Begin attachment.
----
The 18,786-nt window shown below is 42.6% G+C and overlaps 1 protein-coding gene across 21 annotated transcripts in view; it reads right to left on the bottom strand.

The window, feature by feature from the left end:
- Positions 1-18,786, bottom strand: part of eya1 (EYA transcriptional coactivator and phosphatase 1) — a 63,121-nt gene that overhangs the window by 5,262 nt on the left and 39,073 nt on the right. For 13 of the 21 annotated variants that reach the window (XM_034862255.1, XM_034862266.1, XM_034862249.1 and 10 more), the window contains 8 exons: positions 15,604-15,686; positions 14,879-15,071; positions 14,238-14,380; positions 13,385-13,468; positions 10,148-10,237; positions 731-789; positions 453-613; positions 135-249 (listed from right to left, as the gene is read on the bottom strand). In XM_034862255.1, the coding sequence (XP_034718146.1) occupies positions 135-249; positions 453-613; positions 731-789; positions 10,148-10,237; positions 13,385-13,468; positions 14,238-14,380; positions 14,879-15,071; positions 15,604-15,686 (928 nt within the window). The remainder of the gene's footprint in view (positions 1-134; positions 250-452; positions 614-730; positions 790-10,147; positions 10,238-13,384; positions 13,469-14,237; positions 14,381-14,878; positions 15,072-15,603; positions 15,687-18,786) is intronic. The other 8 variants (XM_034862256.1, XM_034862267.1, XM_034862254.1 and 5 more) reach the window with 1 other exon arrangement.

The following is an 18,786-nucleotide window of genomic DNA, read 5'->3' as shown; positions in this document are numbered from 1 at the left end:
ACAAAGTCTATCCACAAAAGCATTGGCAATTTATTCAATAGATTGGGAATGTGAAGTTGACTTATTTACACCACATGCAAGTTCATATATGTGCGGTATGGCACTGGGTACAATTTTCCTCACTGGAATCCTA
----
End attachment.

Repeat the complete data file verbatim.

The 18,786-nt window shown below is 42.6% G+C and overlaps 1 protein-coding gene across 21 annotated transcripts in view; it reads right to left on the bottom strand.

The window, feature by feature from the left end:
- Positions 1-18,786, bottom strand: part of eya1 (EYA transcriptional coactivator and phosphatase 1) — a 63,121-nt gene that overhangs the window by 5,262 nt on the left and 39,073 nt on the right. For 13 of the 21 annotated variants that reach the window (XM_034862255.1, XM_034862266.1, XM_034862249.1 and 10 more), the window contains 8 exons: positions 15,604-15,686; positions 14,879-15,071; positions 14,238-14,380; positions 13,385-13,468; positions 10,148-10,237; positions 731-789; positions 453-613; positions 135-249 (listed from right to left, as the gene is read on the bottom strand). In XM_034862255.1, the coding sequence (XP_034718146.1) occupies positions 135-249; positions 453-613; positions 731-789; positions 10,148-10,237; positions 13,385-13,468; positions 14,238-14,380; positions 14,879-15,071; positions 15,604-15,686 (928 nt within the window). The remainder of the gene's footprint in view (positions 1-134; positions 250-452; positions 614-730; positions 790-10,147; positions 10,238-13,384; positions 13,469-14,237; positions 14,381-14,878; positions 15,072-15,603; positions 15,687-18,786) is intronic. The other 8 variants (XM_034862256.1, XM_034862267.1, XM_034862254.1 and 5 more) reach the window with 1 other exon arrangement.

The following is an 18,786-nucleotide window of genomic DNA, read 5'->3' as shown; positions in this document are numbered from 1 at the left end:
ACAAAGTCTATCCACAAAAGCATTGGCAATTTATTCAATAGATTGGGAATGTGAAGTTGACTTATTTACACCACATGCAAGTTCATATATGTGCGGTATGGCACTGGGTACAATTTTCCTCACTGGAATCCTA